Taking care of your teeth and gums is good for your oral health — but that’s not all. Did you know that the health of your mouth can also impact the health of your heart? The American Academy of Periodontology (AAP) states that people with gum disease are twice as likely to have heart disease. Taking care of your teeth and gums is essential for maintaining good oral health and protecting your heart. Keep reading to learn more about the mouth-heart connection and what you can do to prevent gum disease.

What Is Gum Disease?
Periodontal disease, also known as gum disease, affects nearly 75 percent of the U.S. population, according to the AAP. Gum disease is a chronic inflammatory condition that affects the gums and bone that support the teeth. The infection begins when plaque — a sticky film of bacteria that constantly forms on our teeth — hardens into tartar below and along the gum line. In the early stages, it is called gingivitis. Left untreated, symptoms of gum disease may progress into periodontitis, an advanced stage of gum disease that is difficult to treat, destroys surrounding bone tissue and often leads to tooth loss.

Because symptoms of gum disease are mild in the early phase, many patients do not recognize them until the condition progresses. Schedule a visit with your dentist if you suspect gum disease. Symptoms of infected gums include:

  • Red, tender and swollen gums
  • Gums that bleed easily while brushing and flossing
  • Receding gum line
  • Spaces developing between teeth causing periodontal pockets to form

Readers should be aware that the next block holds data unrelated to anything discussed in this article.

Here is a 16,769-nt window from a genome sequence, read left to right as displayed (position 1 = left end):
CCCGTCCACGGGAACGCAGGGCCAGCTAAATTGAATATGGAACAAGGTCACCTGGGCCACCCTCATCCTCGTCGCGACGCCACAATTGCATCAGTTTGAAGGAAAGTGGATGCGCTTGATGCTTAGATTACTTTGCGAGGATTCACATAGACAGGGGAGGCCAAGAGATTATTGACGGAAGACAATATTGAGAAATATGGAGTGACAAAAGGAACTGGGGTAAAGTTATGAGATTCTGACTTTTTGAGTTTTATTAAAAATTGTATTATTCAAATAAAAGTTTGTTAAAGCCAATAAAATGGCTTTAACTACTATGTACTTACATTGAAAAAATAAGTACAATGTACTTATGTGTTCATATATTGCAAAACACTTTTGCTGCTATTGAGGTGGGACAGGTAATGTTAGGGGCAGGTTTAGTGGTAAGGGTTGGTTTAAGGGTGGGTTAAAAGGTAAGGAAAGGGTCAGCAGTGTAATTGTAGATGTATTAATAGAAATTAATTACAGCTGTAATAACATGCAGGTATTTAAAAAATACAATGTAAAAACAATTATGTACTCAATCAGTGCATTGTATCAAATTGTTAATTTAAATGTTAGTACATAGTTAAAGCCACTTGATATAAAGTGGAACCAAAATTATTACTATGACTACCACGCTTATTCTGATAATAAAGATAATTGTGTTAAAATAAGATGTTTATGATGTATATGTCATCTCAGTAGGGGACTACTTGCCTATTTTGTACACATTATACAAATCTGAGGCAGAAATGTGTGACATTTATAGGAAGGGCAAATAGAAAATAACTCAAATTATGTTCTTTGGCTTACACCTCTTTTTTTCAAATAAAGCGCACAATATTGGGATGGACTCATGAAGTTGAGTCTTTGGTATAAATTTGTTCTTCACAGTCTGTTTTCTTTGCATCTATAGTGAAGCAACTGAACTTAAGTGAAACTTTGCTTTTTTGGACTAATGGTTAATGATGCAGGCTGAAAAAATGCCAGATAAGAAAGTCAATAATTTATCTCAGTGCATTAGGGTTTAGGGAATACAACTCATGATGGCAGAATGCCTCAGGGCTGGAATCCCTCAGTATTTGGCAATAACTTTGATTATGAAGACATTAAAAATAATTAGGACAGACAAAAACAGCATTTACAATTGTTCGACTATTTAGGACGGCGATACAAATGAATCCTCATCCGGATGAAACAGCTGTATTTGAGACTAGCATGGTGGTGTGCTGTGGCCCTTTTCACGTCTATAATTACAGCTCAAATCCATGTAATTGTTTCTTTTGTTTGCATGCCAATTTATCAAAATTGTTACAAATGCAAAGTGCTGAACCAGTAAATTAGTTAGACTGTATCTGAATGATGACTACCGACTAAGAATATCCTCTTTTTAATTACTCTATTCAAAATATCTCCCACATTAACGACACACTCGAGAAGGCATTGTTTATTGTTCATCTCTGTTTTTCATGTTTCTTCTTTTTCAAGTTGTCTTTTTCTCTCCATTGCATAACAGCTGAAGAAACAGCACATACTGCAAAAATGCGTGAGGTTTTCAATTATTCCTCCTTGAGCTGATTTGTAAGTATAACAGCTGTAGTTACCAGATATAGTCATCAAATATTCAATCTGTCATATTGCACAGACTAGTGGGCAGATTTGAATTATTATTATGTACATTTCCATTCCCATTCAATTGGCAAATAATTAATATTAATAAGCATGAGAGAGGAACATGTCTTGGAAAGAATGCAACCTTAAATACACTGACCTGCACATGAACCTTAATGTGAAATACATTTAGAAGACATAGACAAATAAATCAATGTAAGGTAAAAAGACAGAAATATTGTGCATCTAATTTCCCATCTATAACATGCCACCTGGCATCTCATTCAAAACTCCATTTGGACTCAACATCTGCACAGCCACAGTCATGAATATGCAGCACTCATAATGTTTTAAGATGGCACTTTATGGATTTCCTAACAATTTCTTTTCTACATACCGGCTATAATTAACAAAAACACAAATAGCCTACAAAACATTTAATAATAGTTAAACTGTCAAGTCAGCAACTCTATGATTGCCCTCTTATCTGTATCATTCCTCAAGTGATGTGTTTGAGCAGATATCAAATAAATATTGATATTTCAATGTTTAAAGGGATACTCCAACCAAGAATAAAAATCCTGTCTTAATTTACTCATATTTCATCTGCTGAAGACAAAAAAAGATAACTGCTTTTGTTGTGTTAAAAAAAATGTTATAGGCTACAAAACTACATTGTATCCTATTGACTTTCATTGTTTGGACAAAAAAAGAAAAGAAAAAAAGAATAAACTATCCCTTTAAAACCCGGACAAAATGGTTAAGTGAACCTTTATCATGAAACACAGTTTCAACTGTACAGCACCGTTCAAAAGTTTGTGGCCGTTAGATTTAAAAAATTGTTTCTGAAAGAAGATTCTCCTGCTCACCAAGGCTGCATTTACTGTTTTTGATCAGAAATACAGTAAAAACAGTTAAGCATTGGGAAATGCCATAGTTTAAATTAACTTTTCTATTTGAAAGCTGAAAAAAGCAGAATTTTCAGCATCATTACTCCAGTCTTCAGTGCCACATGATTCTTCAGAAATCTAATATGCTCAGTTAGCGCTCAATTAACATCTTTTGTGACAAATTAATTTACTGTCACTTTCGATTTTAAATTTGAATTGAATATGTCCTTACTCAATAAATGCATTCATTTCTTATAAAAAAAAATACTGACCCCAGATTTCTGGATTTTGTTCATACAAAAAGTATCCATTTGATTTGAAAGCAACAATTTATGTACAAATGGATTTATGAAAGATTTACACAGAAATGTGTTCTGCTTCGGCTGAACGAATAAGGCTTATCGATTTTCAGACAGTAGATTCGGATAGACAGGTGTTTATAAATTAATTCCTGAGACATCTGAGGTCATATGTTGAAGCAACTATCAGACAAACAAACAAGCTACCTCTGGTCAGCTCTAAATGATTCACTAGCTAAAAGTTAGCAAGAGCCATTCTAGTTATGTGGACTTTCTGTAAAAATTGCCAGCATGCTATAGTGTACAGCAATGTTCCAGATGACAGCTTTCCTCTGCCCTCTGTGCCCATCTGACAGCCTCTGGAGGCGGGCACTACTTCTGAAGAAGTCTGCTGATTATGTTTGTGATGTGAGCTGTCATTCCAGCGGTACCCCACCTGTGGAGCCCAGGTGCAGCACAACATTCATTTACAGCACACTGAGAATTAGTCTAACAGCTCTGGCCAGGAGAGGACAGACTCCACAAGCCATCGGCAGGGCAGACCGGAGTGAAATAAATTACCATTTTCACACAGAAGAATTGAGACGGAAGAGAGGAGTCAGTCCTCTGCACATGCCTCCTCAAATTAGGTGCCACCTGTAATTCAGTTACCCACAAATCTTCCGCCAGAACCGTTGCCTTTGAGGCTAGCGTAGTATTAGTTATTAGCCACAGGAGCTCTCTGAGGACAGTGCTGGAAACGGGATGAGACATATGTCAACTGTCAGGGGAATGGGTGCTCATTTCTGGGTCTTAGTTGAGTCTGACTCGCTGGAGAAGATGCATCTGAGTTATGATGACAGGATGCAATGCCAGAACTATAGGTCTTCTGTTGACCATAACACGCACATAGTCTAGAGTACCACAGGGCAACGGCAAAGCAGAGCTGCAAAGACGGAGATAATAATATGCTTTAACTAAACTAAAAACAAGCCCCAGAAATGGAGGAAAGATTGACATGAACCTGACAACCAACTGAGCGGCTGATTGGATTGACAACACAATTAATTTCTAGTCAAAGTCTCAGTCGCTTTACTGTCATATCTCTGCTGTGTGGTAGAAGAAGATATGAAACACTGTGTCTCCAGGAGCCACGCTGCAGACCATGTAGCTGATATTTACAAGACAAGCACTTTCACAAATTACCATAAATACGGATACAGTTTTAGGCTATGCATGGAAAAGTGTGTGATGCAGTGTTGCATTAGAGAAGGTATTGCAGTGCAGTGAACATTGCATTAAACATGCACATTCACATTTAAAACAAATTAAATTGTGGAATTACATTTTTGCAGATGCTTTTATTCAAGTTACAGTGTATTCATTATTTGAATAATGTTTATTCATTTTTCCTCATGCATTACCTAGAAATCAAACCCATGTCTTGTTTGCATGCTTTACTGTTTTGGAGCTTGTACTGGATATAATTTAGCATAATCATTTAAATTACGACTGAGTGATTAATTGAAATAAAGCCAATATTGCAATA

• Bad breath or a foul taste in the mouth
  • Loose teeth that don't fit together when you bite

The Heart-Mouth Connection
While more research is needed, the main theory suggests that “bad bacteria” in the mouth are able to enter the bloodstream through the gums and attach themselves to the fatty deposits already present in blood vessels. Once there, the bacteria can form blood clots and contribute to blockages, which can reduce the pumping efficiency of the heart and trigger heart attacks. Furthermore, having gum disease can make existing heart problems worse.

Keep Your Gums and Heart Healthy
The good news is that by reducing the long-term bacteria present in your mouth and practicing good oral hygiene, you can improve your gum health and lower your risk for heart disease. Preventing gum disease includes:

  • Brush teeth twice a day with fluoride toothpaste.
  • Floss daily.
  • Maintain regular cleanings with your dentist to remove tartar or hardened plaque deposits.
  • Perform routine gum exams at home and with your dentist for early detection of gum disease.
  • Eat a healthy diet that includes avoiding foods high in sugar, and eating more fruits and vegetables.
  • Avoid smoking and tobacco products, which increase the risk of gum disease.

When identified early, gum disease can be treated and even reversed. If it has been a while since your last visit, contact our office today to schedule an appointment. We will work with you to determine your risks and create an appropriate treatment plan to keep your mouth and heart healthy.

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